New Delhi: State-run Oil and Natural Gas Corporation’s deep-sea project in Brazil has begun crude oil production and output is projected to touch 1,00,000 barrels a day soon.
ONGC Videsh Ltd, the overseas arm of the state-run firm, Shell and Petrobras of Brazil started production on 13 July at its multi-field Parque das Conchas project, also known as BC-10, 120 km off Brazil’s southeast coast, where heavy oil resources lie below nearly 2 km of water in the Campos Basin.
The field is currently producing small volumes but the output will be quickly ramped up to 1,00,000 bpd or 5 million tonnes a year shortly, an official said.
Parque das Conchas is a two-phase project with initial production drawn from three fields: Abalone, Ostra and Argonauta B-West. The first phase, now on-stream, involves nine producing wells and one gas injector well. The second phase will focus on the Argonauta O-North field.
Oil is being produced using a floating production, storage and offloading vessel (FPSO) named Espirito Santo. The FPSO can process 1,00,000 bpd of oil and 50 million cubic feet of natural gas per day, and store nearly 1.5 million barrels of oil for shipment to shore by transport tankers.
The field produces heavy oil, the official said Shell Brasil Ltda is the operator of the project with a 50% stake while Brazil’s state-run Petroleo Brasileiro SA (Petrobras) has 35% interest. ONGC Campos Ltda, a fully-owned subsidiary of OVL, has 15%.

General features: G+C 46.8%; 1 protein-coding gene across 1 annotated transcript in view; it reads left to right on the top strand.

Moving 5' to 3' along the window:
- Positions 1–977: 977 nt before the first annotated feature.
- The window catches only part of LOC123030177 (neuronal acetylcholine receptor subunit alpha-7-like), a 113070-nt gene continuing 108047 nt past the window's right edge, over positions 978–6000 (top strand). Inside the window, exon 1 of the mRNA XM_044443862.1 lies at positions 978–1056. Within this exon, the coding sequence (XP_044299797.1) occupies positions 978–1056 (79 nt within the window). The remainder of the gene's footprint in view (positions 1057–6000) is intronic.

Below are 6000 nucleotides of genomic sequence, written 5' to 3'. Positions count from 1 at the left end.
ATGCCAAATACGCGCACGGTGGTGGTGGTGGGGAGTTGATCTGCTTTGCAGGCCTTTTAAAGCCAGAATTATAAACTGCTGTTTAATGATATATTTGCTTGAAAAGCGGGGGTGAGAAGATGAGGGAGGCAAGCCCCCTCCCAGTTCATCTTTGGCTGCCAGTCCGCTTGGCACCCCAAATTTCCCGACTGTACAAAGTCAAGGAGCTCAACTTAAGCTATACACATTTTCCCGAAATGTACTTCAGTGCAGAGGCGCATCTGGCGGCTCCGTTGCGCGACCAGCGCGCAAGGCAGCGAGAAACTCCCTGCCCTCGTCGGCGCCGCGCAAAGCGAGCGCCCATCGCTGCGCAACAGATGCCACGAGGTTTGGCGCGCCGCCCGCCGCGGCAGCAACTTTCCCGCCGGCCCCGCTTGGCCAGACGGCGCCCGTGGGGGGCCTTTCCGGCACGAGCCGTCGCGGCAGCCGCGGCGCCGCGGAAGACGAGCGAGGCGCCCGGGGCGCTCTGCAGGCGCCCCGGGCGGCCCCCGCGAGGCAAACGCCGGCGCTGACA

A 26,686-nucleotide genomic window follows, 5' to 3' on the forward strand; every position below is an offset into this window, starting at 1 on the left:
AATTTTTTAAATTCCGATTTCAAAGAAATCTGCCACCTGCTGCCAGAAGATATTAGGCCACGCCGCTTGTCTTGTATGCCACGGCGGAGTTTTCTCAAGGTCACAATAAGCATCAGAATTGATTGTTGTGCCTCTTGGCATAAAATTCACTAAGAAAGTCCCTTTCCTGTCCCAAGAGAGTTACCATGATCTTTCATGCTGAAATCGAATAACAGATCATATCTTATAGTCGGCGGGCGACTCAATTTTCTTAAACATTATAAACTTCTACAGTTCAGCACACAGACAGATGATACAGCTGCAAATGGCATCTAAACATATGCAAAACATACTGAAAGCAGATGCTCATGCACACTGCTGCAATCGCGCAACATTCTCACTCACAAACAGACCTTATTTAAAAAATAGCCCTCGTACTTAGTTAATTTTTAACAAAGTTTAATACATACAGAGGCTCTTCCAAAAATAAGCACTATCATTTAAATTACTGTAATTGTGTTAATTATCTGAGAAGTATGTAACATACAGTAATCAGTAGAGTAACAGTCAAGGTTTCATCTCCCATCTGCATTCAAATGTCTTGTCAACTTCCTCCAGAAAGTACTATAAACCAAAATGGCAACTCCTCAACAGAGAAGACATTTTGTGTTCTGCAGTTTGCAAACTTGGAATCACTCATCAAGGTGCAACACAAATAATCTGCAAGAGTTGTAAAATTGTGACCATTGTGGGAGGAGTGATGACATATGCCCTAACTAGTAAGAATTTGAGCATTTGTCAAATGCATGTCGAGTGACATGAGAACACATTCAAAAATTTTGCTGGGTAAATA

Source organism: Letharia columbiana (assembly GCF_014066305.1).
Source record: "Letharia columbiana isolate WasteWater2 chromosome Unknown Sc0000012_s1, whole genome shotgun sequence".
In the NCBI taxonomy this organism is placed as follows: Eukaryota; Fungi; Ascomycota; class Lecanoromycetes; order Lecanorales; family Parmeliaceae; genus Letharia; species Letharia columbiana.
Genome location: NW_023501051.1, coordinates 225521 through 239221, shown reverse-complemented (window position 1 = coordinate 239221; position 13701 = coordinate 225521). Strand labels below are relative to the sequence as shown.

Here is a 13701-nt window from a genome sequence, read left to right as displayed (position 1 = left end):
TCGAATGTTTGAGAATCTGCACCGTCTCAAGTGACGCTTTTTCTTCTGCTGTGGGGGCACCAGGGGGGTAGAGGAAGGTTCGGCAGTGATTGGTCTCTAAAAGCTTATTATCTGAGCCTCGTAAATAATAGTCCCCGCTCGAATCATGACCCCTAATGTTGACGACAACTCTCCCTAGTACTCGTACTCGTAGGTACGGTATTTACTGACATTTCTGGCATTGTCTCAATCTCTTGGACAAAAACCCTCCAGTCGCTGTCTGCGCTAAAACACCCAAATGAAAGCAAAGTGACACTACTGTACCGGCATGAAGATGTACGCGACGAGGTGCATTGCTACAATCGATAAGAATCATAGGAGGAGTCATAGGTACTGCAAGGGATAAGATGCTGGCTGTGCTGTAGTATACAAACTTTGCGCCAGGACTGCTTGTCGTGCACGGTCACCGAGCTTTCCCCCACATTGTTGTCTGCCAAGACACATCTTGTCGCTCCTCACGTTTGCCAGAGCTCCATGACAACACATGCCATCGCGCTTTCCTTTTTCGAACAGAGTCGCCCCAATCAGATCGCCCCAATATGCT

OVL had in 2006 paid $170 million to buy a 15% stake in the Brazilian oilfield from Royal Dutch/Shell. The ONGC subsidiary had originally bought US energy giant ExxonMobil’s 30% stake in BC-10 for $330 million. It had committed another $490 million as its share in the development cost.
However, Shell as the operator of the block had the first right of refusal on any stake sale in the venture by partners. It exercised its pre-emption right and OVL had to buy half of that stake from Shell for $170 million. On top of this, the company was to send another $234 million as its share of the cost involved in bringing the field to production by 2009.
Shell had in November 2006 launched the development of BC-10. The BC-10 development plans involve a phased approach, developing three fields in the first duration, and a fourth one in the second.
The company had previously said it estimates potential oil reserves in the BC-10 block at 400 million barrels.